Jeff Hyland is the president of Hilton & Hyland, a boutique real estate brokerage known for selling some of L.A.’s most prestigious and high-priced homes.
He was a partner at the brokerage Alvarez, Hyland & Young in the 1980s and 1990s before founding Hilton & Hyland in 1993 with businessman Rick Hilton, father of socialites Paris and Nicky Hilton.
He is also the author of several books on the architectural history of Los Angeles, including “The Legendary Estates of Beverly Hills.” We sat down with the influential dealmaker to chat about celebrity culture, foreign buyers and where the market stands.
Did you grow up in L.A.?
I was born and raised in Little Holmby, which is between UCLA and Beverly Hills. It was heaven. There was one stop light between my house and Beverly Hills. You ran wild. The doors were always unlocked and you could ride your bikes on the road. You didn’t know the meaning of the word security. All the Hollywood celebrities would wave and you would wave back.
Were your parents in real estate?
My father was a screenwriter. He wrote 19 movies. So I was always in that Hollywood sphere. It was a different world then. The people we look up to now as celebrities are staged reality TV people. That’s so bogus and so false. It’s sad that those are the new celebrities of L.A.
How did you get into the business?
I wanted to be an architect but I couldn’t do math. When I graduated from college, my father put no pressure on me. For five years, I just surfed. I woke up at 29 and realized it was time to go to work. I was lucky that I got everything out of my system. Had I gone into real estate right after college, I would probably have had some kind of thirties revolt.
How did you meet your business partner, Rick Hilton?
I met him through his older brother who was a friend of mine from college. He’s probably the only broker in the business who is a real rainmaker. His clients are his friends and his clients are all Forbes 400 people you know, real movers and shakers in every industry. Between the two of us, we can literally pick up the phone and reach anybody we need to. We’re a true yin and yang.
Of all the homes you’ve sold, which is your favorite?
The Fred Thompson estate, which was the first estate that Wallace Neff built. I sold it to Paul Allen about 10 years ago for $20 million. It’s 120 acres off of Benedict Canyon. They called it the Enchanted Hill. It was named that by Greta Garbo, who was leasing another Wallace Neff house next door now belonging to Rupert Murdoch. When she came to visit the owners, she would say, ‘This is so enchanting, you should call it the Enchanted Hill.’ If it were to come on the market today, it would be priceless.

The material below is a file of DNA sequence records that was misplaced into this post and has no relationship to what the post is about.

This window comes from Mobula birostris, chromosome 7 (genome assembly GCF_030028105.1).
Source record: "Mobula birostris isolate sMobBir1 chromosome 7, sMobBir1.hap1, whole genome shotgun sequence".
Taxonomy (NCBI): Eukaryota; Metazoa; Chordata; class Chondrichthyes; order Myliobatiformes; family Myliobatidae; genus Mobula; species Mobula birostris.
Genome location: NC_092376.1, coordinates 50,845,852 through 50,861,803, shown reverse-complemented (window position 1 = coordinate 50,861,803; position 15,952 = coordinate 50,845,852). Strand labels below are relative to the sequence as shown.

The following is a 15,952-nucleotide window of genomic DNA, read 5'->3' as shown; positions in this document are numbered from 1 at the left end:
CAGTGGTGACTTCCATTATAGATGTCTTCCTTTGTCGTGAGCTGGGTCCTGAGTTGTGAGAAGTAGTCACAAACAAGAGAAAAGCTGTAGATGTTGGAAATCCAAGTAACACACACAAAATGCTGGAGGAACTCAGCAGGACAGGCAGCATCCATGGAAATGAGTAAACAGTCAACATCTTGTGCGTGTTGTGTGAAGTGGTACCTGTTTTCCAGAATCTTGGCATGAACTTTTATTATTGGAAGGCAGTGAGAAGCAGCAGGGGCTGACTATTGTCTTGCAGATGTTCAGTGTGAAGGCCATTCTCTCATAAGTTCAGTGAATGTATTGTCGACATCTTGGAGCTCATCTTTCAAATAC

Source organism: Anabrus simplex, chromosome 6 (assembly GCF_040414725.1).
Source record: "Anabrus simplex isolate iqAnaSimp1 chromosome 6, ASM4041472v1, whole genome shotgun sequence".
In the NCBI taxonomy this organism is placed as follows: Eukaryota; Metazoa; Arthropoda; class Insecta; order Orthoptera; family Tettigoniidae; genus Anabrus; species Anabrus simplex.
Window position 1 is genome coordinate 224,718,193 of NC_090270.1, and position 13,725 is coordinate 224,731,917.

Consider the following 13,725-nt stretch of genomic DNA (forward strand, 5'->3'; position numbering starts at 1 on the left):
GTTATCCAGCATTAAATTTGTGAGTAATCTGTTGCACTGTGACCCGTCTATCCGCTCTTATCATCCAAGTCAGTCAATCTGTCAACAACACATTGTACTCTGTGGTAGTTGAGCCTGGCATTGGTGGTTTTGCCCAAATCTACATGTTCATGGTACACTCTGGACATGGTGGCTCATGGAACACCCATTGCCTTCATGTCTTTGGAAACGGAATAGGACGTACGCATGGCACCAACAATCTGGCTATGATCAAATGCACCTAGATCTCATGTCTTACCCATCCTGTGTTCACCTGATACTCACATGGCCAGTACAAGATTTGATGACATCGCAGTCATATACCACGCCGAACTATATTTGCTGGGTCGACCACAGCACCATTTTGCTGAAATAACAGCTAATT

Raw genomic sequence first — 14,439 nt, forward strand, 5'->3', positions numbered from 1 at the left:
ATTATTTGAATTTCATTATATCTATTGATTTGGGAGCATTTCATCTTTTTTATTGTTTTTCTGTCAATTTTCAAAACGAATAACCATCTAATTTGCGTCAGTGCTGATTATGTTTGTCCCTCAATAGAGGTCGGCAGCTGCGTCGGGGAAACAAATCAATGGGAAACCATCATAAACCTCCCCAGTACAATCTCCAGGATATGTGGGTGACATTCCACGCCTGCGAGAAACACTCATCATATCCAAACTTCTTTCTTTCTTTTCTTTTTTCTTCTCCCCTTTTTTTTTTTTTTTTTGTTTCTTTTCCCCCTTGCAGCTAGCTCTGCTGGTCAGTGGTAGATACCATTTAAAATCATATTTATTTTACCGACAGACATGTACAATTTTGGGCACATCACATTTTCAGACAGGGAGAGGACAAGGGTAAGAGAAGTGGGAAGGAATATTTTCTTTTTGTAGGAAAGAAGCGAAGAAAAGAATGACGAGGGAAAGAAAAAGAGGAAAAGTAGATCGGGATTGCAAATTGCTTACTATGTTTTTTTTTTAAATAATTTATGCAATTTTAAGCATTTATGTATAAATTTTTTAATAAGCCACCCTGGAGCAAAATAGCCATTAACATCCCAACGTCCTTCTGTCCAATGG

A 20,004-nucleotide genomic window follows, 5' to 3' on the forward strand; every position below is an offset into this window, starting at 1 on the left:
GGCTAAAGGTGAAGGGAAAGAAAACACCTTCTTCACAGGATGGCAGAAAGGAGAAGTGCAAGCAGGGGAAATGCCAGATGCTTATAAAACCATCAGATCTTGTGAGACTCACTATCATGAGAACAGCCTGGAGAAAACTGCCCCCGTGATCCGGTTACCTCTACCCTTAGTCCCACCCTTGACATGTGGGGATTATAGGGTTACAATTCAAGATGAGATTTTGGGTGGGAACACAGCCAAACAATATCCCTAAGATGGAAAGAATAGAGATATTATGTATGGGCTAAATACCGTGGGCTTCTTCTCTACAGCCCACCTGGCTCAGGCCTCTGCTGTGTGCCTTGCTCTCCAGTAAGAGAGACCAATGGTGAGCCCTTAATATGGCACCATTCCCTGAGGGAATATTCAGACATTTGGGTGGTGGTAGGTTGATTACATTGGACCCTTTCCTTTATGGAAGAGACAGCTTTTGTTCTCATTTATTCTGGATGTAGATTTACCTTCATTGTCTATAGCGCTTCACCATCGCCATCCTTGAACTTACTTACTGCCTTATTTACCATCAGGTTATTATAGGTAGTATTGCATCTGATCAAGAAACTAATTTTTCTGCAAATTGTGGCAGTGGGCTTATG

Do you have a favorite architect?
Anything by Wallace Neff or Paul Williams is fantastic.
Where do you live?
I live in the Trousdale Estates section of Beverly Hills. I’ve been there 20 years.
How do you think the market is doing right now?
L.A. is still probably the most underpriced market for what you can buy. We’re probably the least affected by any single market. A lot of people from South America prop up the market in Miami, a lot of Russian and Middle Eastern money goes to New York, San Francisco has a lot of Asian money. We have a bit of everything so we’re somewhat insulated from those market gyrations.
What are you seeing in terms of foreign buyers?
Eight out of 10 buyers are Americas. You hear over and over that there are all these Chinese buyers but when you actually look at the statistics, those people are looking rather than actually purchasing.
Do you think there is a softening in the market, though?
Yes, we’re due for that price correction. We do have some instances where the buyers have not stepped up to the plate to meet seller’s expectations. We’re working with sellers now to get more attune to where the market really is.
The U.S. Treasury recently said it was going to put more scrutiny on New York and Florida buyers who purchase under LLCs. Are you relieved L.A. isn’t under the microscope?
Not really. We don’t have that kind of money here. We’re not seeing the kind of person that just buys a Picasso to store it in a warehouse in Switzerland as a way to hide money.